They backed up slowly, and moved quietly down the hallway towards the loading bay at the rear of the store. There was a steel door between them and the outside dock, with a small window next to it of wire-filled security glass.

"Let me take a peek," Jack said, softly. "If it looks clear, we'll move to the side door and get in the truck."

He stooped and edged forward, and slowly raised his head above the window's sill and peered outside.

Something struck the glass a thunderous blow. The noise was incredible, like two cars hitting head-on in traffic. A great circle of shattered glass surrounded by starred lines radiating outward filled the center of the window, only the security wire within keeping it from falling out entirely.

"Shit!" Jack leaped back as another blow struck the window, and then a face loomed beyond, staring in at them.

A face purple and blue in color, like a giant bruise.

There was a roar from outside, the devil's own scream of rage, and two fists came up and pelted the window glass with blows. The glass flew inwards in great chunks, bouncing off their clothing as they scrambled backwards. Jack's arm came up, and the Colt in his hand roared a return challenge as he pulled the trigger as fast as he could. The remaining glass disintegrated and flew outwards, and the face beyond was thrown backwards. Jack moved forward, still firing, until he reached the distorted wire lattice now empty of glass, and dropped his aim and fired at something low outside.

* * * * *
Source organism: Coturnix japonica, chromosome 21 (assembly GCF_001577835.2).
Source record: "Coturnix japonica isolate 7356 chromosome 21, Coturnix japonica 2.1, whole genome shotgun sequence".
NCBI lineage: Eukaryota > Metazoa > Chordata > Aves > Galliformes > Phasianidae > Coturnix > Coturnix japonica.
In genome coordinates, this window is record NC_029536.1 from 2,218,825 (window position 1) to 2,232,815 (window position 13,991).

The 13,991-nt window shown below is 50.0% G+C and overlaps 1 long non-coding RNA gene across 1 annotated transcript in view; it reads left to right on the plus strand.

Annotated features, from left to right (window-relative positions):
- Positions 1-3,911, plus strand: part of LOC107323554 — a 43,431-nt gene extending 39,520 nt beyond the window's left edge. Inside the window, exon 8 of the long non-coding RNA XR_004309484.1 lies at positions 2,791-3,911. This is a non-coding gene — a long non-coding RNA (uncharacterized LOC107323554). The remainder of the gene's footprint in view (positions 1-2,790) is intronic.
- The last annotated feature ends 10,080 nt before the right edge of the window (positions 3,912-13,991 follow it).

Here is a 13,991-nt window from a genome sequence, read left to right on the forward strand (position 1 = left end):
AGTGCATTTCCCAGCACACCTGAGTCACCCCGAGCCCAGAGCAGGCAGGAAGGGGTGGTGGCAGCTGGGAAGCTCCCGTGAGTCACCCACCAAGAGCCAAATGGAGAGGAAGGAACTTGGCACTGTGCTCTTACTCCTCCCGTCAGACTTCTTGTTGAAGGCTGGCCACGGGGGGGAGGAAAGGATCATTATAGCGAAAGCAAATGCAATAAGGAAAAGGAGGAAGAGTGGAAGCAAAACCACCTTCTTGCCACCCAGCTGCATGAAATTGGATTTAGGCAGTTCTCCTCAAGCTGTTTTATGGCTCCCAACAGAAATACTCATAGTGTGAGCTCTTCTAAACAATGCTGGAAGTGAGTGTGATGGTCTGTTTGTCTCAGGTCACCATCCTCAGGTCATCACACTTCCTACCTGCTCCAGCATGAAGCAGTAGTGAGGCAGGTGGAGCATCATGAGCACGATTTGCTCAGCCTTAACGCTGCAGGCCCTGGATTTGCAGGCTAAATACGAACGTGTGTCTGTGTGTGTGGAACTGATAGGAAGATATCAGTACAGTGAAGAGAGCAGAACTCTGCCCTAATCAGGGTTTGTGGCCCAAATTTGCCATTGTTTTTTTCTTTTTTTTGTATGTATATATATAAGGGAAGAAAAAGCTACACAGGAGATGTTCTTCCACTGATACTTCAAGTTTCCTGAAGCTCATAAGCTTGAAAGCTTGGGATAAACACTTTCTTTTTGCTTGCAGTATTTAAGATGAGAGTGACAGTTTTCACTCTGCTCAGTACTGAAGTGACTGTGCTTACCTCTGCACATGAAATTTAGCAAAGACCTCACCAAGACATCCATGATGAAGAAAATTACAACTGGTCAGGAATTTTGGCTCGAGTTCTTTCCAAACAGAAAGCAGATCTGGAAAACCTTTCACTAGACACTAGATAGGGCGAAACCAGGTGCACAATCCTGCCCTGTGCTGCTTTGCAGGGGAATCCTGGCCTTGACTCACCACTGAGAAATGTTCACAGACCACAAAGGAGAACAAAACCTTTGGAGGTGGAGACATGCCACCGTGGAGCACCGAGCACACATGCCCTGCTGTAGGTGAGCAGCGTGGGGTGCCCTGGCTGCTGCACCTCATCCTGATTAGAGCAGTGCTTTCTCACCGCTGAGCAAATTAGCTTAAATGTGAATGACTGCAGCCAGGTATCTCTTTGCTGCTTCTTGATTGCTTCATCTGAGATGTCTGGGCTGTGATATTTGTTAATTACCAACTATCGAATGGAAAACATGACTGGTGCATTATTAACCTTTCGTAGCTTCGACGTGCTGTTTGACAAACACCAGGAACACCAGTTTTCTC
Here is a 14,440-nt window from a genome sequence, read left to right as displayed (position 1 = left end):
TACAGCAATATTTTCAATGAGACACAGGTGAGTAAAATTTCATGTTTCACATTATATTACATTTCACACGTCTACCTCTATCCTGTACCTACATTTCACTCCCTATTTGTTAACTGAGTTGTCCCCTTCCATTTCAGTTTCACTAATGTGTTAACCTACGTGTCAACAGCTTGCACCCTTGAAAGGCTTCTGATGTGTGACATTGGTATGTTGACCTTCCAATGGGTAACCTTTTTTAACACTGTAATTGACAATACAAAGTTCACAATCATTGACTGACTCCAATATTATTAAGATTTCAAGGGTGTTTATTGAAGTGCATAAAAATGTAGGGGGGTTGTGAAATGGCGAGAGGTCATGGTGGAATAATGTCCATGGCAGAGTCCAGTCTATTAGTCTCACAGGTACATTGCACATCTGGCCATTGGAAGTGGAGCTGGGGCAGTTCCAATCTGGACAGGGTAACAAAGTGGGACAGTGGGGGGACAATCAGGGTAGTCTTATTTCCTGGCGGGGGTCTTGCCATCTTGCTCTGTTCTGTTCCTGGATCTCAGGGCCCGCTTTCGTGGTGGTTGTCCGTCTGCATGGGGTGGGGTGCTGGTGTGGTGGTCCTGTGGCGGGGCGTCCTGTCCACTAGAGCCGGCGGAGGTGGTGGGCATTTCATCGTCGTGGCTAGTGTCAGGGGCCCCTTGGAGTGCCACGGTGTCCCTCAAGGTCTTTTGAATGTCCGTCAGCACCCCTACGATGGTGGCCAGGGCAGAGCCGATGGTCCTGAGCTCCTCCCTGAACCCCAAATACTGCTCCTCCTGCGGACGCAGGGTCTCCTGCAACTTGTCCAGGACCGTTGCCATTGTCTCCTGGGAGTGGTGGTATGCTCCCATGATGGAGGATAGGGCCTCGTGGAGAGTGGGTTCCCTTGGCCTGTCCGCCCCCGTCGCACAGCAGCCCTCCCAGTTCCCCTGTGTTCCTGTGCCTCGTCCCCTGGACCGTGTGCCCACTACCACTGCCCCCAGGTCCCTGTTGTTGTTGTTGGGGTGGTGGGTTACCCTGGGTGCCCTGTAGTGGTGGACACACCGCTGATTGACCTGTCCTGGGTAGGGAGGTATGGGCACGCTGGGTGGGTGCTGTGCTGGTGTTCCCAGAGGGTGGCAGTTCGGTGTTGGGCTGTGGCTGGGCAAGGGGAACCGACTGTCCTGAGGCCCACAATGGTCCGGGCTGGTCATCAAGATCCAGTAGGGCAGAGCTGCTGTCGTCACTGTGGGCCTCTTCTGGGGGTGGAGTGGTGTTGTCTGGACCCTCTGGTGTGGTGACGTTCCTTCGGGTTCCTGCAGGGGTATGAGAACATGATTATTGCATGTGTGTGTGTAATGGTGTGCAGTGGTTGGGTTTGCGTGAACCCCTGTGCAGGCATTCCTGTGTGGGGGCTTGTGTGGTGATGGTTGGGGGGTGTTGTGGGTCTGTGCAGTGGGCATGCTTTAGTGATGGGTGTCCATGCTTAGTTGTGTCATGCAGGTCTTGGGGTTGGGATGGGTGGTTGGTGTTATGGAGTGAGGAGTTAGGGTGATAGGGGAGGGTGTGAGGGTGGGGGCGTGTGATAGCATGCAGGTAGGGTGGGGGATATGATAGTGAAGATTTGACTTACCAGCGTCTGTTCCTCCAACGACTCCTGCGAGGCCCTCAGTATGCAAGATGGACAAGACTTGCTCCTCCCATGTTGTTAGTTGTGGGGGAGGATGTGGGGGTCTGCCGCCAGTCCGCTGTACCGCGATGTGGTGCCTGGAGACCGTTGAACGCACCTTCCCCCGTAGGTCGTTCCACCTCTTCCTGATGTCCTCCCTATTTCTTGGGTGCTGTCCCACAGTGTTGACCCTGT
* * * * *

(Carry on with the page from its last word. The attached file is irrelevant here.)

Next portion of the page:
There was another terrifying scream of rage, and both Richie and Jeremy unfroze at that moment and jumped forward, their own pistols at the ready.

The hammer of Jack's pistol fell on an empty chamber, and the man pressed the release and pulled out the spent clip and dropped it, grabbed another from his pocket and calmly slapped it in, all in one smooth motion. He yanked back the slide to chamber a round, and had the pistol again pointed at the shattered window. The motions took, at best, three seconds to accomplish.

It was time enough.

Beyond the window, a figure leaped to its feet and took off, disappearing to their right. Jack's pistol tracked it for the second it took to vanish, and then the man gave off a soft curse. "Dammit. I know I got at least one head-shot. Damn indestructible bastards. I don't know how they do it."

"It took off," Richie whispered, his throat feeling tight with fear. The boy's only experience with zombies had been the stories Jack had told them of his time in the city. To see one in the flesh was terrifying.

"I can't believe those forty-five slugs didn't stop it," Jeremy said, his words coming out in little, frightened huffs of air.